STILLWATER — Mike Gundy admires J.W. Walsh.
Professes faith in Walsh.
Now, can he commit to Walsh?
That’s been a key storyline throughout Oklahoma State’s preseason camp. And not just because Gundy stoked speculation in August with chatter of a “quarterback battle,” which may have been gamesmanship directed toward first-game foe Florida State. And not due to the fact that Gundy has had several opportunities to confirm Walsh as OSU’s quarterback — only to hesitate.
Gundy hasn’t gone all in on Walsh yet.
Not through two seasons. Not now.
None of this is new. Spanning Gundy’s tenure as head coach — and even before — the quarterback situation has rarely been concrete. From Donovan Woods to Bobby Reid and on through Clint Chelf and Walsh, volatility has ruled the position.
Some of that is owed to injury. And some, too, to Gundy’s jostling.
The coach can’t commit, not to his quarterbacks anyway.
“Whoever we play, we hope that, most of the time, they'll play at a solid level,” Gundy said when asked specifically about Walsh earlier this month.”
“Whoever” involves either Walsh, who is certain to be the starter when OSU opens with the Seminoles on Aug. 30, or Daxx Garman or Mason Rudolph.
“Our quarterback situation this year is a little bit different than what it has been in the past,” Gundy said. “We vary our style of offense based on who's in the game. We expect that player and that style to be involved enough to score points.”
That would be different, considering Gundy’s previous stance on the difficulty associated with amending systems inside seasons, let alone games.
And all three quarterbacks offer something different, with Walsh more of a runner, Garman more of a passer and Rudolph a mix of the two.
All three, too, come with major question marks.
Walsh is an odd fit for what the Cowboys ideally want in the trigger man of their Air Raid attack, better built for an offense geared around the quarterback run game. The offense has to be tweaked to accentuate Walsh’s strength — his legs — rather than an arm that has proven erratic.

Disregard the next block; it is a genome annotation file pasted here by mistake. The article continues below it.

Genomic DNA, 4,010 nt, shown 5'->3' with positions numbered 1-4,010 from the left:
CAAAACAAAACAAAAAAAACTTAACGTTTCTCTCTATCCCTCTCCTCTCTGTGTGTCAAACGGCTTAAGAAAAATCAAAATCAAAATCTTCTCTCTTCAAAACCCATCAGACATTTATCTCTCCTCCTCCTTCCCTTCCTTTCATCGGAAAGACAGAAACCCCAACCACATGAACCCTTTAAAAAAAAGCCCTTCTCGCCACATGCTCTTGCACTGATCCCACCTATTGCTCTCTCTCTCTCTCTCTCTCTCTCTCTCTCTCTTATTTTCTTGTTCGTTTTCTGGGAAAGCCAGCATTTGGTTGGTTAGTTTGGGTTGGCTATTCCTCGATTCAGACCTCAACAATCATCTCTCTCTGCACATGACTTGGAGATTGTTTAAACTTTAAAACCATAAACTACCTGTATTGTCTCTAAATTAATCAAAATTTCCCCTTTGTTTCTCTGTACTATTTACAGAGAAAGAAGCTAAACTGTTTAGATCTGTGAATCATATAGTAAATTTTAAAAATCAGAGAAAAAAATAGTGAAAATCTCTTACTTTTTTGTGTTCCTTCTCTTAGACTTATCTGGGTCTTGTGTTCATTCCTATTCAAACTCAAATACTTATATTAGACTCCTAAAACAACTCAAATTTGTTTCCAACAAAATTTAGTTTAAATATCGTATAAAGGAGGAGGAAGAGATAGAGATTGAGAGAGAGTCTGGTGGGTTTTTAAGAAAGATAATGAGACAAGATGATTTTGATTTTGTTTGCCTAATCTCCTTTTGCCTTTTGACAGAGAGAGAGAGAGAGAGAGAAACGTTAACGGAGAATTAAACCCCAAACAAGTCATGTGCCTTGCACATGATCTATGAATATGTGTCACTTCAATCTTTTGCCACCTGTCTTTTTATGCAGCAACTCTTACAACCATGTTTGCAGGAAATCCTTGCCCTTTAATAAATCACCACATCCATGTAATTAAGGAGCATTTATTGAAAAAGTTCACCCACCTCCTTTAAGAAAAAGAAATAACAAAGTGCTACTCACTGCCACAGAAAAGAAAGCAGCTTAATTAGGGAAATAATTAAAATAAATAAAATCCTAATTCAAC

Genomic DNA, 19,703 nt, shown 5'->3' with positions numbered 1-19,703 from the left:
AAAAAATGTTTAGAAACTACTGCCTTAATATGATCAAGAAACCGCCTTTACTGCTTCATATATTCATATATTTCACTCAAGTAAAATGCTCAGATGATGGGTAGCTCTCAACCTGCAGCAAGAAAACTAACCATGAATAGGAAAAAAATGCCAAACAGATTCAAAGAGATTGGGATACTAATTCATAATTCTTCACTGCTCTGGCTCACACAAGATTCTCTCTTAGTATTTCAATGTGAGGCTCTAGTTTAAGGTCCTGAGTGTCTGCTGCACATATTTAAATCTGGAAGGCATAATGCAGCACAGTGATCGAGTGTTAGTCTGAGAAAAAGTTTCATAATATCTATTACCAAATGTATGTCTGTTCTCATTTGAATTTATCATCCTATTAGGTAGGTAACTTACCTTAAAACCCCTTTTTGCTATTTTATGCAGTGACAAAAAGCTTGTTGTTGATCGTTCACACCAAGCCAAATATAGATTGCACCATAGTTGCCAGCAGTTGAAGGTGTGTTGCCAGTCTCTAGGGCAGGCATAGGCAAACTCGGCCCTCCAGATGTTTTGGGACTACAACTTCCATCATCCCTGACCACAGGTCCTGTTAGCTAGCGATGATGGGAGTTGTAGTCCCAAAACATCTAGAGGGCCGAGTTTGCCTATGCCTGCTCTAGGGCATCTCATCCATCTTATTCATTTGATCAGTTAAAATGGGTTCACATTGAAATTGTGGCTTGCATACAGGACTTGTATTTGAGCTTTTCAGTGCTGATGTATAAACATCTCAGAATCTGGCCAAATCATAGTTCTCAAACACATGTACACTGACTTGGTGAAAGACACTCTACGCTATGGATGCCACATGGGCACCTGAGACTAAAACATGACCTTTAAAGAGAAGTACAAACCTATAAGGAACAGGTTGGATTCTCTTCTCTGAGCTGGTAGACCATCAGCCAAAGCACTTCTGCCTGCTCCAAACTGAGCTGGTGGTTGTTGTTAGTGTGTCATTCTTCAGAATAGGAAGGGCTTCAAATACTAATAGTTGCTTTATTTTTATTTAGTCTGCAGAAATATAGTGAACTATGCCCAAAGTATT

Neither Garman nor Rudolph have taken a college snap. Garman last played in a game in 2009 — his junior year of high school — after a an adventurous route of frequent transfers. There’s a trust factor that hasn’t been forged.
So all signs point to Walsh as the quarterback. For now.
Cowboys coaches privately turned bullish on Walsh last August, enough to thrust him ahead of incumbent Clint Chelf. But as Walsh gained more exposure, his flaws became more apparent.
And by midseason, Chelf seized the job back, putting Walsh on the back burner.
That doesn’t mean Walsh missed his opportunity. Just a junior, he’s started but eight games, still a small sample size.
“J.W. still hasn’t played one full season,” Gundy said. “He’s been in a lot of practices. He came in a semester early, and he’s been here a long time, so it’s like he’s been here for 10 years. He hasn’t competed in game settings, and he will continue to get better and develop as the season goes on.
“He’ll play better this year than what he played last year, and we start to expect that. It’s our responsibility to put him in that position where he can perform at a higher level. We have a lot of confidence in J.W.”
Walsh has allies in his teammates, who marvel at his leadership and toughness and a work ethic that has become legendary inside the program.
Walsh wants to win. At everything.
Even conditioning drills, like running the Boone Pickens Stadium steps in the offseason.
“Every Friday we have stadiums,” said sophomore receiver Marcell Ateman. “I’ve never seen him not finish first.”
“Stadiums is the big thing we do on Fridays. We’re like, ‘Aw, we have stadiums.’ But J-Dub takes it upon himself to finish first every time. It just amazes me how he beats everyone.”
Said offensive coordinator Mike Yurcich: “There’s a will. There’s a deep down drive the young man has. I don’t want to overdo it or oversell it, but it’s there. It’s impressive.”
“And the best leadership is to lead. He does that with his work day in and day out.”
Walsh has a solid record at beating opponents, carrying a 6-2 record as a starter. He was at the control for two more wins after stepping off the bench.
Overall, the Cowboys are 8-2 in games where Walsh has played a significant role. He’s completed 62.9 percent of his passes for 2,897 yards and 22 TDs, with eight picks; adding 584 yards and 10 more scores rushing.
Solid enough to put him in line to be the Cowboys quarterback. For now.
Walsh, off limits to reporters until after the first game, is just the latest in a recent line of Cowboys quarterbacks to have an unofficial asterisk attached to his starter status.
There have been exceptions. Zac Robinson. Brandon Weeden, once given his shot.
Uncertainty behind center hasn’t hampered the Cowboys success, with the program in the midst of the greatest stretch of football in school history. The run has been led by Gundy, who in nine seasons has climbed to the top of the OSU coaching wins list.
Still, the lack of commitment to the men behind center is at least curious, particularly considering Gundy played and coached the position.
If anything, Walsh is cut from similar cloth as Gundy, drawing many of the same semi-compliments afforded to quarterbacks who don’t fit the prototype: “Winner.” “Competitor.” “Gamer.”
Maybe that’s why Gundy admires Walsh.
Professes faith in Walsh.
Now, can he commit to Walsh?